STANFORD (CBS/AP) — California coach Mike Montgomery wondered how his team would respond playing short-handed and under pressure on the road in its Pac-12 opener.

His players gave him a resounding answer.

Tyrone Wallace scored 20 points and Justin Cobbs finished with 18 points after hitting some big shots late as Cal beat Bay Area rival Stanford 69-62 on Thursday night.

“Pretty good stuff. Pretty pleasing,” Montgomery said. “I thought the kids held their poise.”

Richard Solomon added 14 points and 13 rebounds to power the Golden Bears (10-4, 1-0 Pac-12) inside after Stanford big men Dwight Powell and Stefan Nastic fouled out in the final minutes.

Powell had 16 points and five rebounds, Chasson Randle scored 15 and Anthony Brown added 14 points as the Cardinal (9-4, 0-1) collapsed late.

It was Cal’s first victory at Maples Pavilion since March 6, 2010. Stanford swept last season’s series for the first time since 2008.

“I think it’s frustrating just the fact that it’s Cal and it’s the first Pac-12 home game,” Brown said.

In an otherwise statistically-balanced game, free throws played a major role. Cal hit 16 of 22 from the line, while Stanford made just 10 of 20.

Even still, Stanford rallied from eight down late. The Cardinal scored six points on one possession late in the second half to retake the lead and seemingly seize the momentum in front of its home fans, which were often drowned out by Cal supporters.

Brown made a 3-pointer, and officials called a flagrant foul on Jordan Matthews away from the ball. Powell made one of the free throws, and Randle added a layup to give the Cardinal a 55-54 lead with 5:44 remaining.

But after Stanford went ahead by two, Cobbs answered with a 3-point play over Josh Huestis to put the Bears back in front. Wallace made 3 of 4 free throws over the next two possessions, and Cobbs hit a pull-up jumper to extend Cal’s lead to 62-56.

“I thought he played like a senior. He made every big play. He made every big shot,” Stanford coach Johnny Dawkins said of Cobbs, who also had five assists and three rebounds.

Powell followed with a layup before Cobbs drove and dished to Solomon, who finished a dunk while getting fouled by Powell with 1:06 left. Powell fouled out on the play. Nastic, who had eight points and eight rebounds, had fouled out a few minutes earlier.

Without Stanford’s top inside players, Cal had all kinds of space inside — and the Bears took advantage of it. Cobbs stopped a final Stanford rally when he hit a jumper just inside the top of the arc to give Cal a 67-62 lead with 23.9 seconds left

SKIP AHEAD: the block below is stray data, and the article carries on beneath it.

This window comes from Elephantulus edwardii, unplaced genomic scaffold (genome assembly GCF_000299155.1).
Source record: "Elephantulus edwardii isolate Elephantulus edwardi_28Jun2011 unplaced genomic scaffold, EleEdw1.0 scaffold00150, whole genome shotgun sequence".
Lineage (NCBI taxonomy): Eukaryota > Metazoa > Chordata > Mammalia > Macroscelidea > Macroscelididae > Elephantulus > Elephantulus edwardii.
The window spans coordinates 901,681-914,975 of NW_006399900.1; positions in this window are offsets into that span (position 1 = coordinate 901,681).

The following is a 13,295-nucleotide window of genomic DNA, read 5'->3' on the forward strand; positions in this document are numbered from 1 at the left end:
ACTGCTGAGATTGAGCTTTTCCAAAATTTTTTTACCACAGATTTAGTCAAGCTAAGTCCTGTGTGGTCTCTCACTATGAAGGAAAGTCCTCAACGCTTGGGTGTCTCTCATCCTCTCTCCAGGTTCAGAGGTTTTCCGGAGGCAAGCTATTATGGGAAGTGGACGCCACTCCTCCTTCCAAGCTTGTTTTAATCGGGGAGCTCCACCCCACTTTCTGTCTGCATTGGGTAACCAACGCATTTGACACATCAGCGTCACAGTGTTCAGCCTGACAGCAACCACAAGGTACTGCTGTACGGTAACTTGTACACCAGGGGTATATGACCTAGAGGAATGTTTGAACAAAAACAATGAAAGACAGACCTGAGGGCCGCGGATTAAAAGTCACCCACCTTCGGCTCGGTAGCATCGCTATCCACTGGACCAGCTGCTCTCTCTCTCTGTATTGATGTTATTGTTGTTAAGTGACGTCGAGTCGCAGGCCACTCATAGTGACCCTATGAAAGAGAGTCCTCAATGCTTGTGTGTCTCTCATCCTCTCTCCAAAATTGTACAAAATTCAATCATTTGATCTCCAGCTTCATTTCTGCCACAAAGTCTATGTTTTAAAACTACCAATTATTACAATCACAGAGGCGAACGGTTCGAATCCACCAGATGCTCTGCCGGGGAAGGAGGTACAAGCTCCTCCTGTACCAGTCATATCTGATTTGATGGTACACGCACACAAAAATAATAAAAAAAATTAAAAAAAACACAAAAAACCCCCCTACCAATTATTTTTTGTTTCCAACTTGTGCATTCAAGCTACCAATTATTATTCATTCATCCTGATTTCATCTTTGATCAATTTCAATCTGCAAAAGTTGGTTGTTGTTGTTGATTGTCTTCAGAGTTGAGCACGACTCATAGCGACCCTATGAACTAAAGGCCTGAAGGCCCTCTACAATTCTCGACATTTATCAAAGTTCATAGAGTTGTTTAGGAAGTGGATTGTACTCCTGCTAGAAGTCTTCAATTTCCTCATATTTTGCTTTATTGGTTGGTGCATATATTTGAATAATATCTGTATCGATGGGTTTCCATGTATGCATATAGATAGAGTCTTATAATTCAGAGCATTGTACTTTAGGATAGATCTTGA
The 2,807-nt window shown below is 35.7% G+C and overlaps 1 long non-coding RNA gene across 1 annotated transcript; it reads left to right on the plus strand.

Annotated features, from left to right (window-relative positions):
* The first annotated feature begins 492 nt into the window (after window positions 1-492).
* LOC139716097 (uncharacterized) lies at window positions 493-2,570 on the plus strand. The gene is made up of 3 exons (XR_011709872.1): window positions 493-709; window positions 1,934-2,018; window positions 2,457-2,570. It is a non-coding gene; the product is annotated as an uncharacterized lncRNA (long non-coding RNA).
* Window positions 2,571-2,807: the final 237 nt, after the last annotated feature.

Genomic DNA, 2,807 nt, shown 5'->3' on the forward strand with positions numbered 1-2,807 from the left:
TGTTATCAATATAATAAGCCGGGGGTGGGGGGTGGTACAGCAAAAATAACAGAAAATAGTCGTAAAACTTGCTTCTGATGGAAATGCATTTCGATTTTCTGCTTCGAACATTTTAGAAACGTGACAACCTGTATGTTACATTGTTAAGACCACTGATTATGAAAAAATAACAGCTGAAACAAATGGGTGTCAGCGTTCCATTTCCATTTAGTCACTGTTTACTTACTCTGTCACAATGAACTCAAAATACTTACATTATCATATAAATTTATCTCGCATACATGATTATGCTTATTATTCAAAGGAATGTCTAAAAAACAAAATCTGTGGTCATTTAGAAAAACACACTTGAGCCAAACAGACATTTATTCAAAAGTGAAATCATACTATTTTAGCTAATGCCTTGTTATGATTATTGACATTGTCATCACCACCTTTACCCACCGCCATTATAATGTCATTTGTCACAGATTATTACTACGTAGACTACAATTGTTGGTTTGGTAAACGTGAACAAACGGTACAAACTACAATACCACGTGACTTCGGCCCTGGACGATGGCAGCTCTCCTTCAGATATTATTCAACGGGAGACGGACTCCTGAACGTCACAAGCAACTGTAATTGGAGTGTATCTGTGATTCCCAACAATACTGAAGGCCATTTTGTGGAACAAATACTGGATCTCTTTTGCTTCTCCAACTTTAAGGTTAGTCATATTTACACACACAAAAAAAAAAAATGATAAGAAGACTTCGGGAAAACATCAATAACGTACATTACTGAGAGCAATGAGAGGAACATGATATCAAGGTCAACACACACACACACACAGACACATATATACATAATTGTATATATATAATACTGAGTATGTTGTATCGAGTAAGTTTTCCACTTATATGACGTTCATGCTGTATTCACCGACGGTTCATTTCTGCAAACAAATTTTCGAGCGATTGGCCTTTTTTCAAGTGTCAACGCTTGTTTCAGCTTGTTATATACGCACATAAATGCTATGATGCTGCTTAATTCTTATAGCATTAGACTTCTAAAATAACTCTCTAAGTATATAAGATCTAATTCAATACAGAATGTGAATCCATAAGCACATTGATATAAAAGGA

“We got down, but we didn’t put our heads down,” Cobbs said. “We stayed together. For me and this team, that’s encouraging for us to see the way we persevered, the way we got through even when adversity hit.”

Neither team entered the game at full strength.

Stanford senior guard Aaron Bright is out for the season with a shoulder injury, and Cal will be without junior guard Ricky Kreklow (broken hand) for at least a few more weeks and freshman guard Jabari Bird (sprained ankle) for the immediate future.

Even before the injuries, both schools had played inconsistently in non-conference games.

Stanford won at then-No. 10 Connecticut, but lost at home to BYU and dropped neutral-site games to Michigan and Pittsburgh. Cal won its first five games before losing four of its last eight, including to Syracuse, which is now ranked second.

The topsy-turvy performances carried over into the start of Pac-12 play.

After Stanford surged ahead by eight in the opening minutes, the Bears put together a 22-8 spurt propelled by defense and transition baskets to go ahead 26-20. Cal also overcame foul trouble to starters Matthews and David Kravish to stay in front, creating turnovers to head into the half with 37-31 lead and hold on at the finish.

“If we can keep playing that same way and get through conference,” Cobbs said, “I think we’re an NCAA (tournament) team.”

© Copyright 2014 The Associated Press. All Rights Reserved. This material may not be published, broadcast, rewritten or redistributed.


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